I think receiving affirmation from one’s parent is different than receiving affirmation from one’s peers, is it not? That is a different kind of “narcissistic pat,” I feel. The parent provides for all of the needs of the child and without continual proof that the child is loved and valued, the child may feel that he will be tossed out to fend for himself. On the other hand, the child wants to be accepted by her peers, so she dresses and acts like all the others, and seeks validation from her peers that she conforms. I don’t see these affirmations as “narcissistic pats” but rather as confirmations in the first case (from a parent) that the parent will still provide for the child love and support for him, and in the second case (peers, friends), that the child is an accepted member of a group of friends. I do so understand your need to hear from your students that you are a great teacher, but if it had come from the students’ mouths at that time when you had asked it, it would have been non-spontaneous and rote. You would have known that they had not really meant it and it would have been meaningless. I am certain they will surely tell you what you long to hear when you least expect it–and it then will have come from their hearts. And it will not be a narcissistic pat but a meaningful compliment that will give you hope.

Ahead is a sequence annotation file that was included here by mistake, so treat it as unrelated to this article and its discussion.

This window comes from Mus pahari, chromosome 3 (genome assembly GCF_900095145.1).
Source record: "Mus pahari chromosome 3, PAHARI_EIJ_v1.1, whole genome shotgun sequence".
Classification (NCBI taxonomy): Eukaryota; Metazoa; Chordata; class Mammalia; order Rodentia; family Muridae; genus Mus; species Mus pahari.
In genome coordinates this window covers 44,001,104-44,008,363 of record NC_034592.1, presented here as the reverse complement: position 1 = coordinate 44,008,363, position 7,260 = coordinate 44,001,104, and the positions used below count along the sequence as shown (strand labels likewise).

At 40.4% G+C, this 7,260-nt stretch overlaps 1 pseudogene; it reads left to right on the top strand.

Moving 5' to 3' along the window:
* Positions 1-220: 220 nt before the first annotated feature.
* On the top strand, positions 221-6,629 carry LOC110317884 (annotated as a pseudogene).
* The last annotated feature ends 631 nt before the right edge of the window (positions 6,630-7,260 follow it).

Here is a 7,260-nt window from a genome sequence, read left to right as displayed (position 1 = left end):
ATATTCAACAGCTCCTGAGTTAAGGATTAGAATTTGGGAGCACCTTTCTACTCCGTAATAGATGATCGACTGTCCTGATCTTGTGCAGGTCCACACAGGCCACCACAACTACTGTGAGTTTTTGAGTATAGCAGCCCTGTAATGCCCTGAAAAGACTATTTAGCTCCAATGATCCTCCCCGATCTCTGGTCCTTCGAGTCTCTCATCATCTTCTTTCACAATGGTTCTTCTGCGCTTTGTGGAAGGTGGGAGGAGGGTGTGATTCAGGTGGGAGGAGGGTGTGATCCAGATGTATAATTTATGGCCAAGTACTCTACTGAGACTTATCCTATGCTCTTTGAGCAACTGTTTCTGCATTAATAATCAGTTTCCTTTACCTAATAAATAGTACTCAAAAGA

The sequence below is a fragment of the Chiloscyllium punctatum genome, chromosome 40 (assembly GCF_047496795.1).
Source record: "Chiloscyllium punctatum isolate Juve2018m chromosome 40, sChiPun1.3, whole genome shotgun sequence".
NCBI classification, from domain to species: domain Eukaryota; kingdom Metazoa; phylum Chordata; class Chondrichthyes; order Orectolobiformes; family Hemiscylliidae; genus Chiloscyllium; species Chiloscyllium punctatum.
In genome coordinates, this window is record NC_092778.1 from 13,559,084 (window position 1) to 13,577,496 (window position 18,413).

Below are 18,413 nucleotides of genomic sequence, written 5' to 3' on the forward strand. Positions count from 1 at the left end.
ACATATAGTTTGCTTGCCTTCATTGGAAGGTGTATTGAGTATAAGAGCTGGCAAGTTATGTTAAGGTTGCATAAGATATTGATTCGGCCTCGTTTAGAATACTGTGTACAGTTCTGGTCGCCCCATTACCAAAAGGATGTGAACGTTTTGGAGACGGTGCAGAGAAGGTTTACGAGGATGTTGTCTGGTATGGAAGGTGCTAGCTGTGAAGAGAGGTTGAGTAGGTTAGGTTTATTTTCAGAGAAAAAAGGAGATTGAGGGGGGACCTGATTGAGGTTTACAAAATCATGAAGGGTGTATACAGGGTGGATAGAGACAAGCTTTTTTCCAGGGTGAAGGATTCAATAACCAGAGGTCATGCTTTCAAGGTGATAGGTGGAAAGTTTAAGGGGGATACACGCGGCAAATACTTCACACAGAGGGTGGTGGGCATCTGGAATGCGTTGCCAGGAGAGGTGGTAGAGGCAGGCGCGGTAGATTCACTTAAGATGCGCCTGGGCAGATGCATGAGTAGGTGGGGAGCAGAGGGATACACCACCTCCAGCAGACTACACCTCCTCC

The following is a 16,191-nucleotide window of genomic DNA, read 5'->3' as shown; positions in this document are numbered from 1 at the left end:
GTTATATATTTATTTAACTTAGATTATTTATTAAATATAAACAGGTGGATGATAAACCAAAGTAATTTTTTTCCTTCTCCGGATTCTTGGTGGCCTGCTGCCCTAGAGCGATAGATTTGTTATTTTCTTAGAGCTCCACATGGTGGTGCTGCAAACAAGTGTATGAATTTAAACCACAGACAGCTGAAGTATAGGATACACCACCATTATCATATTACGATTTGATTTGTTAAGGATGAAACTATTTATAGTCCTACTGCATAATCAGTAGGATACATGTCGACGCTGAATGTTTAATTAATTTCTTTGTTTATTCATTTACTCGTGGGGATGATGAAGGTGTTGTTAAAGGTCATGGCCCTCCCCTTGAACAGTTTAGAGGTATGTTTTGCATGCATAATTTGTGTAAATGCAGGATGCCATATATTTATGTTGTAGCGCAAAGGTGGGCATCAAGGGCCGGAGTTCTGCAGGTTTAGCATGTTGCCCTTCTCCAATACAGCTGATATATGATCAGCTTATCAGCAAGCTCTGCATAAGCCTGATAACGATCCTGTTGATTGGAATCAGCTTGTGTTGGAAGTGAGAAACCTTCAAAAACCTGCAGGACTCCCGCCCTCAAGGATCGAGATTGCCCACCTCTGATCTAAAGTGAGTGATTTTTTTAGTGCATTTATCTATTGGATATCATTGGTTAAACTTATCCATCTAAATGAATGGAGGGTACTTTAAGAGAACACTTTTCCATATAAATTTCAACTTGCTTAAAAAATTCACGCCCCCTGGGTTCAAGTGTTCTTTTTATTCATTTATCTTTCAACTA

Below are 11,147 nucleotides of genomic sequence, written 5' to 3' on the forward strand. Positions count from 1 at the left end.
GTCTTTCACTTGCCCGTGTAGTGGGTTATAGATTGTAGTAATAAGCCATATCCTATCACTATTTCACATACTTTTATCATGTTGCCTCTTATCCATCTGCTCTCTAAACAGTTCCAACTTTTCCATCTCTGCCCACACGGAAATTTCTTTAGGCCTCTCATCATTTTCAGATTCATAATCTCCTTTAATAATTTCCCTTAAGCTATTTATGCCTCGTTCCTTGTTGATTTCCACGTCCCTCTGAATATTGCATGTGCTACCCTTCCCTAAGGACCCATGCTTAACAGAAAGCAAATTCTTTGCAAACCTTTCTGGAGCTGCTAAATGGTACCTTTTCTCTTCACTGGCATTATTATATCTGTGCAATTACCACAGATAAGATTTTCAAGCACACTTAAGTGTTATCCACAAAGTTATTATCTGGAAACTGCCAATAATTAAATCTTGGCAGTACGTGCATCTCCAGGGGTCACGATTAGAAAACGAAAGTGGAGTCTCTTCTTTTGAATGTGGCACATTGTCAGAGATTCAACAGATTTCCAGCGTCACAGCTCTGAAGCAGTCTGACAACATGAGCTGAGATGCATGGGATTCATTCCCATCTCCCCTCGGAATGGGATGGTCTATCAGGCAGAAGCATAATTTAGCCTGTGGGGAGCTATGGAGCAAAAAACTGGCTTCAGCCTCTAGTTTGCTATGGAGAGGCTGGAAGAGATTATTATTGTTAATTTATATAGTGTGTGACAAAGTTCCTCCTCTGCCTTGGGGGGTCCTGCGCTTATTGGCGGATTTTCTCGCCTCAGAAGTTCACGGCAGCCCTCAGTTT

• I am not so sure. I think “narcissistic pats” are reassuring experiences that one’s work is valued and that this need runs throughout life and so is sought after in all kinds of endeavors, from all kinds of relationships. I think affirmations from peers, colleagues, students, mentors remind us of the affirmations we received from our parents, and as such, serve to reinforce our self-esteem. I also think that how one goes about getting “narcissistic pats” says a lot about one’s personality and one’s value system. Being accepted into a group is a “narcissistic pat” as far as I can see. The issue is what group the child wants to be part of. This decision is key to understanding the child’s psychic experience of himself. Yes, affirmations are always subject to hidden agendas and manipulation. Many people understand other people’s need for “narcissistic pats” and in so doing, they exploit the other person. In other words, the flattery is used as a manipulation, and this is always at play when one is in need for “narcissistic pats.” The less one needs these pats, the less vulnerable they are to manipulation. On the other hand, if one never needs “narcissistic pats” then one runs the risk of not connecting to other people and not understanding other people’s need for these. Narcissism, as Kohut taught us, is a healthy need, as long as it is conscious and sought out in constructive environments. Volunteering is a great example. Volunteering allows the volunteer to feel the “narcissistic pat” while at the same time, goodness is given to those in need. It is a classic win-win, only in this case, the win-win is psychological on the giver side, and more practical, usually, on the taker side. Thanks, as always.